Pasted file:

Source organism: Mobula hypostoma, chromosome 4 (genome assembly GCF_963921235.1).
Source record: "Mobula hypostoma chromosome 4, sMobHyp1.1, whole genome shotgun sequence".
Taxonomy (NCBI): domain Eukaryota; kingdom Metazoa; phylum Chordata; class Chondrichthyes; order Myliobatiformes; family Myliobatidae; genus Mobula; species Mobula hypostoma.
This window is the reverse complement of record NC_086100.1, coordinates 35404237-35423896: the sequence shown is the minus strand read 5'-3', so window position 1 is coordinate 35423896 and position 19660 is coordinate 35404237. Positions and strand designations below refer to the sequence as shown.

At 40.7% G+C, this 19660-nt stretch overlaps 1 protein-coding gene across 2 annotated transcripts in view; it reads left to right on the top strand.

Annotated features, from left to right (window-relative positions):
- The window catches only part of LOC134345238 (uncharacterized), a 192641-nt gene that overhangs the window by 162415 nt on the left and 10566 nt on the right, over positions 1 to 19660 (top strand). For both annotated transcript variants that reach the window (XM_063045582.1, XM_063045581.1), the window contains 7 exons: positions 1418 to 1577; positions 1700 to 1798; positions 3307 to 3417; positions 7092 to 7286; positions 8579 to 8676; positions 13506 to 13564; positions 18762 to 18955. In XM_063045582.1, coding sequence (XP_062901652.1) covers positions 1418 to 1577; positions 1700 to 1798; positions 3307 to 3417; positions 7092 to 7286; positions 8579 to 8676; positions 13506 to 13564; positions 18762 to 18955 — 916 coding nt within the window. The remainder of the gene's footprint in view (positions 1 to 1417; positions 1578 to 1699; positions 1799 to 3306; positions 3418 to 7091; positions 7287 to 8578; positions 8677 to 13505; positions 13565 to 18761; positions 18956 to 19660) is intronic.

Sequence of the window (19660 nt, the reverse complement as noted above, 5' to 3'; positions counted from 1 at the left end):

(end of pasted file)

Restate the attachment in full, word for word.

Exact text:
Source organism: Mobula hypostoma, chromosome 4 (genome assembly GCF_963921235.1).
Source record: "Mobula hypostoma chromosome 4, sMobHyp1.1, whole genome shotgun sequence".
Taxonomy (NCBI): domain Eukaryota; kingdom Metazoa; phylum Chordata; class Chondrichthyes; order Myliobatiformes; family Myliobatidae; genus Mobula; species Mobula hypostoma.
This window is the reverse complement of record NC_086100.1, coordinates 35404237-35423896: the sequence shown is the minus strand read 5'-3', so window position 1 is coordinate 35423896 and position 19660 is coordinate 35404237. Positions and strand designations below refer to the sequence as shown.

At 40.7% G+C, this 19660-nt stretch overlaps 1 protein-coding gene across 2 annotated transcripts in view; it reads left to right on the top strand.

Annotated features, from left to right (window-relative positions):
- The window catches only part of LOC134345238 (uncharacterized), a 192641-nt gene that overhangs the window by 162415 nt on the left and 10566 nt on the right, over positions 1 to 19660 (top strand). For both annotated transcript variants that reach the window (XM_063045582.1, XM_063045581.1), the window contains 7 exons: positions 1418 to 1577; positions 1700 to 1798; positions 3307 to 3417; positions 7092 to 7286; positions 8579 to 8676; positions 13506 to 13564; positions 18762 to 18955. In XM_063045582.1, coding sequence (XP_062901652.1) covers positions 1418 to 1577; positions 1700 to 1798; positions 3307 to 3417; positions 7092 to 7286; positions 8579 to 8676; positions 13506 to 13564; positions 18762 to 18955 — 916 coding nt within the window. The remainder of the gene's footprint in view (positions 1 to 1417; positions 1578 to 1699; positions 1799 to 3306; positions 3418 to 7091; positions 7287 to 8578; positions 8677 to 13505; positions 13565 to 18761; positions 18956 to 19660) is intronic.

Sequence of the window (19660 nt, the reverse complement as noted above, 5' to 3'; positions counted from 1 at the left end):